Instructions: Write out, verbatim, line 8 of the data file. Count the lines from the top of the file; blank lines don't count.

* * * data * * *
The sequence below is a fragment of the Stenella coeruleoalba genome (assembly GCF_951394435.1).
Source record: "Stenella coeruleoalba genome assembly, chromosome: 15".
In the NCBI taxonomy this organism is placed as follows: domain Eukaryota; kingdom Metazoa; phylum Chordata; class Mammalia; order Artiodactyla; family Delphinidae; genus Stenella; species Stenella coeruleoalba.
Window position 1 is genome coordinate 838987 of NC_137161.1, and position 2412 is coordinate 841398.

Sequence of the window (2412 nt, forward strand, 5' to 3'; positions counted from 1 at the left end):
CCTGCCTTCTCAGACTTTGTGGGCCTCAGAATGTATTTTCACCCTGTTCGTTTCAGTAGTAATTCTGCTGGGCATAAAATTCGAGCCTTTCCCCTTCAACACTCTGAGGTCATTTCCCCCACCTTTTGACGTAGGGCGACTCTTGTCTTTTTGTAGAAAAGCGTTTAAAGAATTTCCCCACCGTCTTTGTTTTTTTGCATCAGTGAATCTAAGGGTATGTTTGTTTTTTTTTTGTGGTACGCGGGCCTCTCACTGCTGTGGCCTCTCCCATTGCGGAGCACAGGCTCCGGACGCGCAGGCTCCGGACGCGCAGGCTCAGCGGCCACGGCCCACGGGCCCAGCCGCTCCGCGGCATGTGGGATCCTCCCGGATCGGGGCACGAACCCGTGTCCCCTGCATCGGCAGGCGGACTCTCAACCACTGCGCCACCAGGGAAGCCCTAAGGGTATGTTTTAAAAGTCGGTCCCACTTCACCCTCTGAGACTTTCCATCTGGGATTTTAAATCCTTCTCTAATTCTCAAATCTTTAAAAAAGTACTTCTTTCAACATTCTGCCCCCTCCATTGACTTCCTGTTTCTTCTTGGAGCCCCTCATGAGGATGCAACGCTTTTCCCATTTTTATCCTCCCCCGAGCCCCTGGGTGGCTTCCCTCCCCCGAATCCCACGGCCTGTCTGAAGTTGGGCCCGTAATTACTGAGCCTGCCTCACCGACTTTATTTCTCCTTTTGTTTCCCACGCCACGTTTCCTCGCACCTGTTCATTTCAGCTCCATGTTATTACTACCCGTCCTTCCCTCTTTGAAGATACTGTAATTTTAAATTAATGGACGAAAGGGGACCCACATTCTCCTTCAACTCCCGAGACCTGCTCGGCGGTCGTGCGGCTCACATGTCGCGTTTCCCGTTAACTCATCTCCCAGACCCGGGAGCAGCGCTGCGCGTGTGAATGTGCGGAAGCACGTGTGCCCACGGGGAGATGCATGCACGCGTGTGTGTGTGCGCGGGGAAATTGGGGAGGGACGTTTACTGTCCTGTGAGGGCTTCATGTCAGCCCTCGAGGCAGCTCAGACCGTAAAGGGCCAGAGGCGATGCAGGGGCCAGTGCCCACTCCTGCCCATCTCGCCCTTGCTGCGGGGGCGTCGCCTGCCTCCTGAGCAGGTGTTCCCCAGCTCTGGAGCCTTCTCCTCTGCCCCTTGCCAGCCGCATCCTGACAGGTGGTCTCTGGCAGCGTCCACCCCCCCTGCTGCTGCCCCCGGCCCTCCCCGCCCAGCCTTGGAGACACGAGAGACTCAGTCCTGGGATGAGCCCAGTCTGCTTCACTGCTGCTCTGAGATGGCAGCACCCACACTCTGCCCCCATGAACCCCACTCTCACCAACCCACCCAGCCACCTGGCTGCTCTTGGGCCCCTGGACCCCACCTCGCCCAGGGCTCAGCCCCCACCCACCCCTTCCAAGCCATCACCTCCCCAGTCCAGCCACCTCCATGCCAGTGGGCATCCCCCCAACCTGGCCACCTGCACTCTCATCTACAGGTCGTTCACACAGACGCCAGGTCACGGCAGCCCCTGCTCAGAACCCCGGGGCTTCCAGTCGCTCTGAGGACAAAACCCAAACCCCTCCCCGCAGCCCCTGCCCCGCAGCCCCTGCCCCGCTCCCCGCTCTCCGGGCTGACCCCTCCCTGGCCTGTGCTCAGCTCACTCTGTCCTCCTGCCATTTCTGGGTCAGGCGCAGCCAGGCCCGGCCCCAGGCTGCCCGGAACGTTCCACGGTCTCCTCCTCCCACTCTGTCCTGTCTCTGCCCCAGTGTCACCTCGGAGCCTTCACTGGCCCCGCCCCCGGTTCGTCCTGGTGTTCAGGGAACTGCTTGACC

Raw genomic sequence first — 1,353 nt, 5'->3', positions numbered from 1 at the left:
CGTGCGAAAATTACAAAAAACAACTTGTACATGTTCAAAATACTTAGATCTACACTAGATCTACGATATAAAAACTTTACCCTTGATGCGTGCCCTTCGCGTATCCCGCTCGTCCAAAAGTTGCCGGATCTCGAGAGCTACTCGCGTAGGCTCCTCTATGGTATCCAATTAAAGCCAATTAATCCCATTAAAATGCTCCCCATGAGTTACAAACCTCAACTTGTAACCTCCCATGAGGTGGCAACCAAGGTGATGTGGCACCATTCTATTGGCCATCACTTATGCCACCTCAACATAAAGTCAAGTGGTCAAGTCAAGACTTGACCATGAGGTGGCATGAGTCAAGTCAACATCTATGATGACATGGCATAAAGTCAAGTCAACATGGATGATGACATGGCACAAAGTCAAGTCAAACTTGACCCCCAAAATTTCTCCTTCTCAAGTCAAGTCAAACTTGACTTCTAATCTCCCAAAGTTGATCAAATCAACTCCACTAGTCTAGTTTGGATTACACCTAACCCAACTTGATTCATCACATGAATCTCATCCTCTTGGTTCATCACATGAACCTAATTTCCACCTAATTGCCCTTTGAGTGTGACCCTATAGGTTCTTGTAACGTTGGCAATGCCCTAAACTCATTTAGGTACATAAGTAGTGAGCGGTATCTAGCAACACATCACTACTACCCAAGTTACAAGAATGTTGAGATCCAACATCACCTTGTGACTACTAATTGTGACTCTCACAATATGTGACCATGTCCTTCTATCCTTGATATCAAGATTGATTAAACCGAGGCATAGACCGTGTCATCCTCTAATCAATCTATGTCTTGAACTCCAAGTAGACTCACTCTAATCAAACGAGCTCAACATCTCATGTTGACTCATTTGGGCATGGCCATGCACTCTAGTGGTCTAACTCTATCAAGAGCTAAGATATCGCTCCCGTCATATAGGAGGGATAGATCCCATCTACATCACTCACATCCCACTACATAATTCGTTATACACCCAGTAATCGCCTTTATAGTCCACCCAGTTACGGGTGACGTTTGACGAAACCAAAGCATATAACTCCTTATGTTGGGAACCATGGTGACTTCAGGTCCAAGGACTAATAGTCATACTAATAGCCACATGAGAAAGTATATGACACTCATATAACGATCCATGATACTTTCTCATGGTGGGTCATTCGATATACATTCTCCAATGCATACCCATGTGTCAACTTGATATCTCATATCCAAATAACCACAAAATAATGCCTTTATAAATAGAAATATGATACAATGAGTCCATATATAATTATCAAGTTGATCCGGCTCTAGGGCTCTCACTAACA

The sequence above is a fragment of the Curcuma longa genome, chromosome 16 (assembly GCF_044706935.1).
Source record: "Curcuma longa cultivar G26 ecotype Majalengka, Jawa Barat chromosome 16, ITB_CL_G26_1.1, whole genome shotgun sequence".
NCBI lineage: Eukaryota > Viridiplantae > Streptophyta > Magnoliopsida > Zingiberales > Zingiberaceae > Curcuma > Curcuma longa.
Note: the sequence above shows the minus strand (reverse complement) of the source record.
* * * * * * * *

CGTGCGAAAATTACAAAAAACAACTTGTACATGTTCAAAATACTTAGATCTACACTAGATCTACGATATAAAAACTTTACCCTTGATGCGTGCCCTTCGCGTATCCCGCTCGTCCAAAAGTTGCCGGATCTCGAGAGCTACTCGCGTAGGCTCCTCTATGGTATCCAATTAAAGCCAATTAATCCCATTAAAATGCTCCCCATGAGTTACAAACCTCAACTTGTAACCTCCCATGAGGTGGCAACCAAGGTGATGTGGCACCATTCTATTGGCCATCACTTATGCCACCTCAACATAAAGTCAAGTGGTCAAGTCAAGACTTGACCATGAGGTGGCATGAGTCAAGTCAACATCTATGATGACATGGCATAAAGTCAAGTCAACATGGATGATGACATGGCACAAAGTCAAGTCAAACTTGACCCCCAAAATTTCTCCTTCTCAAGTCAAGTCAAACTTGACTTCTAATCTCCCAAAGTTGATCAAATCAACTCCACTAGTCTAGTTTGGATTACACCTAACCCAACTTGATTCATCACATGAATCTCATCCTCTTGGTTCATCACATGAACCTAATTTCCACCTAATTGCCCTTTGAGTGTGACCCTATAGGTTCTTGTAACGTTGGCAATGCCCTAAACTCATTTAGGTACATAAGTAGTGAGCGGTATCTAGCAACACATCACTACTACCCAAGTTACAAGAATGTTGAGATCCAACATCACCTTGTGACTACTAATTGTGACTCTCACAATATGTGACCATGTCCTTCTATCCTTGATATCAAGATTGATTAAACCGAGGCATAGACCGTGTCATCCTCTAATCAATCTATGTCTTGAACTCCAAGTAGACTCACTCTAATCAAACGAGCTCAACATCTCATGTTGACTCATTTGGGCATGGCCATGCACTCTAGTGGTCTAACTCTATCAAGAGCTAAGATATCGCTCCCGTCATATAGGAGGGATAGATCCCATCTACATCACTCACATCCCACTACATAATTCGTTATACACCCAGTAATCGCCTTTATAGTCCACCCAGTTACGGGTGACGTTTGACGAAACCAAAGCATATAACTCCTTATGTTGGGAACCATGGTGACTTCAGGTCCAAGGACTAATAGTCATACTAATAGCCACATGAGAAAGTATATGACACTCATATAACGATCCATGATACTTTCTCATGGTGGGTCATTCGATATACATTCTCCAATGCATACCCATGTGTCAACTTGATATCTCATATCCAAATAACCACAAAATAATGCCTTTATAAATAGAAATATGATACAATGAGTCCATATATAATTATCAAGTTGATCCGGCTCTAGGGCTCTCACTAACA